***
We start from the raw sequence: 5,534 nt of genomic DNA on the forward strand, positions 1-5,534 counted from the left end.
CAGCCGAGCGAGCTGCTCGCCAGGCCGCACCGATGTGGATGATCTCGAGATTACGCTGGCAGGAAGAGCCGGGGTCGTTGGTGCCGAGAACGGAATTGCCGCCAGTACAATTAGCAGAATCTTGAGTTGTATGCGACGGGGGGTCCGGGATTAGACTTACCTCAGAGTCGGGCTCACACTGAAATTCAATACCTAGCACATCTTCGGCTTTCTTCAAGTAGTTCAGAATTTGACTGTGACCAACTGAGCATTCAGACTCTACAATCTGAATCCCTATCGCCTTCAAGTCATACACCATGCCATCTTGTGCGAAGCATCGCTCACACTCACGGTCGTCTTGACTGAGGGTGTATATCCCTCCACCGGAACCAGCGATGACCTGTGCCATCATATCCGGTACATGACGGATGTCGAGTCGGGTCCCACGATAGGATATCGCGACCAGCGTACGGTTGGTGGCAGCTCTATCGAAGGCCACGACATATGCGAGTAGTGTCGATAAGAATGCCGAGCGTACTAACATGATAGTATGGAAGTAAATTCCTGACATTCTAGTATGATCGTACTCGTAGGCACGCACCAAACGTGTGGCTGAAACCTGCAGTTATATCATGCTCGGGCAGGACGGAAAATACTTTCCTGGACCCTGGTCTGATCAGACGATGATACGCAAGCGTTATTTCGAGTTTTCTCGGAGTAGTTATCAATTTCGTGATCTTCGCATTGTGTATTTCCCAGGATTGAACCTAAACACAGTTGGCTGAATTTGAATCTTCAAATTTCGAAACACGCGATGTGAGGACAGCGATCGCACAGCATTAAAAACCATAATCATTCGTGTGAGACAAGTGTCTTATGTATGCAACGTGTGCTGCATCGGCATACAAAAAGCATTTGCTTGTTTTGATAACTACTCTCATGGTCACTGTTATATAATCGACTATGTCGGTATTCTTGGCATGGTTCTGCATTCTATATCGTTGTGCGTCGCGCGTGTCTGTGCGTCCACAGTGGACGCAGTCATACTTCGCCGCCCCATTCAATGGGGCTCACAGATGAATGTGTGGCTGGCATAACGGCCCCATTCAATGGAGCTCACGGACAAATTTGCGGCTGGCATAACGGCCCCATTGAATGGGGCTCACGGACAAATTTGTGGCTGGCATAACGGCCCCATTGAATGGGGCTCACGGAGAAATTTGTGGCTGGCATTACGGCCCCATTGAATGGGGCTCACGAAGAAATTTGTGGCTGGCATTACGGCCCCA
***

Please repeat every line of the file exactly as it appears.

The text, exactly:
We start from the raw sequence: 5,534 nt of genomic DNA on the forward strand, positions 1-5,534 counted from the left end.
CAGCCGAGCGAGCTGCTCGCCAGGCCGCACCGATGTGGATGATCTCGAGATTACGCTGGCAGGAAGAGCCGGGGTCGTTGGTGCCGAGAACGGAATTGCCGCCAGTACAATTAGCAGAATCTTGAGTTGTATGCGACGGGGGGTCCGGGATTAGACTTACCTCAGAGTCGGGCTCACACTGAAATTCAATACCTAGCACATCTTCGGCTTTCTTCAAGTAGTTCAGAATTTGACTGTGACCAACTGAGCATTCAGACTCTACAATCTGAATCCCTATCGCCTTCAAGTCATACACCATGCCATCTTGTGCGAAGCATCGCTCACACTCACGGTCGTCTTGACTGAGGGTGTATATCCCTCCACCGGAACCAGCGATGACCTGTGCCATCATATCCGGTACATGACGGATGTCGAGTCGGGTCCCACGATAGGATATCGCGACCAGCGTACGGTTGGTGGCAGCTCTATCGAAGGCCACGACATATGCGAGTAGTGTCGATAAGAATGCCGAGCGTACTAACATGATAGTATGGAAGTAAATTCCTGACATTCTAGTATGATCGTACTCGTAGGCACGCACCAAACGTGTGGCTGAAACCTGCAGTTATATCATGCTCGGGCAGGACGGAAAATACTTTCCTGGACCCTGGTCTGATCAGACGATGATACGCAAGCGTTATTTCGAGTTTTCTCGGAGTAGTTATCAATTTCGTGATCTTCGCATTGTGTATTTCCCAGGATTGAACCTAAACACAGTTGGCTGAATTTGAATCTTCAAATTTCGAAACACGCGATGTGAGGACAGCGATCGCACAGCATTAAAAACCATAATCATTCGTGTGAGACAAGTGTCTTATGTATGCAACGTGTGCTGCATCGGCATACAAAAAGCATTTGCTTGTTTTGATAACTACTCTCATGGTCACTGTTATATAATCGACTATGTCGGTATTCTTGGCATGGTTCTGCATTCTATATCGTTGTGCGTCGCGCGTGTCTGTGCGTCCACAGTGGACGCAGTCATACTTCGCCGCCCCATTCAATGGGGCTCACAGATGAATGTGTGGCTGGCATAACGGCCCCATTCAATGGAGCTCACGGACAAATTTGCGGCTGGCATAACGGCCCCATTGAATGGGGCTCACGGACAAATTTGTGGCTGGCATAACGGCCCCATTGAATGGGGCTCACGGAGAAATTTGTGGCTGGCATTACGGCCCCATTGAATGGGGCTCACGAAGAAATTTGTGGCTGGCATTACGGCCCCA